Hair testing for drugs may be just around the corner for American truck drivers. The American Trucking Association (ATA) announced Monday that it supports a bill, before the United States Congress, which proposes to let motor carriers use hair testing to detect drug use in pre-employment screening, though some unions claim this method has a risk of false positives.
“Hair testing is an effective tool for identifying drug users due its long detection window and because it is difficult for donors to beat the test,” wrote Bill Graves, president and chief executive officer at ATA. Graves sent the letter on August 24th in a letter to lawmakers on four committees of congress. You can read Graves’ letter here. Grave’s letter was addressed to the chairmen and ranking Democrat members of both the Senate Commerce, Science & Transportation committee and the House of Representatives Transportation & Infrastructure committee.
Two similar bills were first introduced on March 19th. Arkansas republican Rick Crawford tabled the House version while Arkansas Republican Senator John Boozman tabled the Senate version. You can learn more about these two bills here. Drug Free Commercial Driver Act of 2015
The House version proposes to change “regulations that require motor carriers to conduct pre-employment, reasonable suspicion, random, and post-accident testing of commercial motor vehicle operators for controlled substances or alcohol.” It gives them the rulemaking they need to perform drug screens when they want. If passed into law, motor carriers would be able to “use hair testing as an acceptable alternative to urinalysis for detecting use of controlled substances by an operator, but only for pre-employment testing and random testing.” While the law states drug hair test will only be conducted during pre-employment and random test, this gives carriers the ability to test truck drivers when they wish to do so.
In the House version, the carriers would only be able to use hair testing for random testing if the same method was used for pre-employment testing. The House version also proposes to let “a motor carrier that demonstrates it can carry out a hair testing program consistent with generally accepted industry standards to apply to the Administrator of the Federal Motor Carrier Safety Administration for exemption from mandatory urinalysis testing.”
Not everyone is on board with the new proposed rulemaking. The bills were opposed by some unions and other organizations.
A hair specimen “can test positive for a drug that its donor was merely exposed to but never actually ingested,” the Transportation Trades Department of the American Federal of Labor-Congress of Industrial Organizations claimed in a letter to federal legislators on August 20th, 2015. You can read that letter here.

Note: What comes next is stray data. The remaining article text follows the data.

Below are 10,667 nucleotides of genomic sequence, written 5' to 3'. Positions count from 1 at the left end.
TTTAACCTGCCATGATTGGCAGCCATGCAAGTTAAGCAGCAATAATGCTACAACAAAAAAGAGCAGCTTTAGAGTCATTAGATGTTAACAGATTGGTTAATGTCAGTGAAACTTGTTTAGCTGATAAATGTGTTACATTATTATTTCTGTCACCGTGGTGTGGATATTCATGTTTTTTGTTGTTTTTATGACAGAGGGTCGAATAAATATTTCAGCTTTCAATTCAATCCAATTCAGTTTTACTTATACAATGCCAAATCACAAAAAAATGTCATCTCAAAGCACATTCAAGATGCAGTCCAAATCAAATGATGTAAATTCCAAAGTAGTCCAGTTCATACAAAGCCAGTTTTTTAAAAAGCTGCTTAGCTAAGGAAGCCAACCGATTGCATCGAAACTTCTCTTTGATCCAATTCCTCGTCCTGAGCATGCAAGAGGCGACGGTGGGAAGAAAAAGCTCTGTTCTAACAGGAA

There’s a lot of support from TDD and others, more than enough to make us think that the drug hair testing proposal may not pass vote. According to TDD, the hair test for drugs is not reliable and claimed factors may cause false positives. This is what they had to say;
“The U.S. department of Health and Human Services has not established procedures that reliably and accurately distinguish drugs ingested by an individual from those found in the environment and absorbed by the hair. As a result, hair specimen runs serious risk of producing false positives.”
17 other signatories took part in TDD’s letter, included the International Brotherhood of Teamsters, United Steelworkers and the American Civil Liberties Union.
“The process Congress established years ago has created drug testing standards that are not only effective, but scientifically and forensically sound,” TDD stated. “Any changes to these standards must be backed by similar evidential support carefully studied by the experts with such authority.”
ATA’s Bill Graves argued that the HHS Drug Testing Advisory Board (DTAB) “recently unanimously approved recommendations that state, ‘Based on the review of the science, DTAB recommends that HHS pursue hair as an alternative specimen in the Mandatory Guidelines for Federal Workplace Drug Testing Programs, including performance standards that sufficiently address external contamination and hair color impact.'”
Graves praised the technology and concept of drug hair testing in his article. “Hair testing labs have made significant strides in distinguishing positive results due to environmental contamination from those attributable to illegal drug use,” Grave wrote in the letter to members of Congress. “Accredited hair testing laboratories employ robust washing processes, now standard in the industry, to rid samples of external contamination. Of importance, an August 2014 Federal Bureau of Investigation (FBI) study established extensive washing as an effective method for decontamination.”
Truckers Logic wants to know what you think. Do you think we need to give carriers the right to use hair test to find illegal drugs? Comment below or join the conversation on our Facebook page.